Are new regulations killing Vermont's solar success story?
Renewable energy advocates say politicians in Montpelier and Washington are hurting the solar industry. Utilities, meanwhile, say the policy changes in Vermont are good for ratepayers.
Renewable Energy Vermont's Olivia Campbell Andersen says a new census shows Vermont's solar industry lost 232 full-time jobs in 2017 -- that's 15-percent of the workforce. "When we have volatility in the state regulations and in the federal scene it creates challenges for businesses to know what are the rules," Campbell Andersen said. She blames the regulatory environment. "We think that is the primary driver in the loss of jobs that we saw in this year's solar census."
President Donald Trump early this year approved tariffs on foreign solar panels bought by Vermont companies. And the state changed its net-metering program, a system that allows power customers to send solar power they generate back to the energy grid in exchange for credit. New rules encourage community solar projects and help ratepayers, who subsidize the above market rates utilities are required to pay for power generated under the program.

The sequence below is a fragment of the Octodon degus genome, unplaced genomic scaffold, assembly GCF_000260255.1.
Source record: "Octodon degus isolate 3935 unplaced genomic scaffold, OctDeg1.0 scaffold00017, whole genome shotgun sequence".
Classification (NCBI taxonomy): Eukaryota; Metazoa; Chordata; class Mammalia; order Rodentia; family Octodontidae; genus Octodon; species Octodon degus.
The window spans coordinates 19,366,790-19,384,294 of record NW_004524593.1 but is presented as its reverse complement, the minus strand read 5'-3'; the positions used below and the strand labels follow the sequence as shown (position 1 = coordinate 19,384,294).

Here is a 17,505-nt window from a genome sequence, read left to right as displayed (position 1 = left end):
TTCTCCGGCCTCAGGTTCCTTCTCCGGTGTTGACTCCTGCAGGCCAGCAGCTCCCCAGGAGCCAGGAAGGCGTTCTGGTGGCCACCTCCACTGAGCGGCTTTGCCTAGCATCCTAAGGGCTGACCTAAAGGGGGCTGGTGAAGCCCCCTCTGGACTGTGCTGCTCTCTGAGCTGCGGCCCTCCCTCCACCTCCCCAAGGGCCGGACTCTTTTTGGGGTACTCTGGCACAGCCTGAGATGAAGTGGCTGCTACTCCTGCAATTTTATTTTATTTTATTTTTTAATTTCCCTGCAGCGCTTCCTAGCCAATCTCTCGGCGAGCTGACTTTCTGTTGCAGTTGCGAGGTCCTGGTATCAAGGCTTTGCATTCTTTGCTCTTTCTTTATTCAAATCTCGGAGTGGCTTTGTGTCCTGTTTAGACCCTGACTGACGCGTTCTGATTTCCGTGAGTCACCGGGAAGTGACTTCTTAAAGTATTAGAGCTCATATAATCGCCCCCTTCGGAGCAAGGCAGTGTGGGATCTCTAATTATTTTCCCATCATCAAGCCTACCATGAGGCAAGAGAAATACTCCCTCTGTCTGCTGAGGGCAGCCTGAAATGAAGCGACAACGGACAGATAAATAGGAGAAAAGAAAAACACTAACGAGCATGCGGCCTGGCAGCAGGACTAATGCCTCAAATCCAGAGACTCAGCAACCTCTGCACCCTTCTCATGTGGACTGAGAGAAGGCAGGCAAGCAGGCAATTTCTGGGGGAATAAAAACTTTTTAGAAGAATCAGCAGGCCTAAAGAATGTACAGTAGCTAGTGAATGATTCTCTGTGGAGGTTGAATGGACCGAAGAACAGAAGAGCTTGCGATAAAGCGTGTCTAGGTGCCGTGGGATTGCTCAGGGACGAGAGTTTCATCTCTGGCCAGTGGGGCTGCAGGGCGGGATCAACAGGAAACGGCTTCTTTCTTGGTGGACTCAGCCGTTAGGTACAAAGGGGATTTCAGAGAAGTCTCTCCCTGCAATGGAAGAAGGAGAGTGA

Campbell Anderson says those changes and permit hurdles are hindering new solar projects. "For the first time ever, Vermont has had both a decline in local solar jobs and a decline in the amount of solar that was permitted," she said.
Riley Allen, the Deputy Commissioner of the Public Service Department, says Campbell Anderson is correct, but Allen says the declines in 2017 are small compared to the rapid growth the two previous years. "I think we're doing very well. Overall we have in excess of 250 megawatts of capacity," he said.
And at least one Vermont utility is not seeing solar suffering from new net-metering rules. "We actually had more applications in 2017 than we had in the previous three years combined," Cohen said.
Campbell Anderson says she isn't seeking to roll back the rules, she just wants to stop any more changes. "We're not asking for rule changes, what we're asking for is stability," she said.
Allen says Vermonters shouldn't be concerned. "Worrying about the year-to-year after a significant run up like we saw isn't what I think of as worrisome," he said. Allen says if the job losses continue - then it will be time to worry.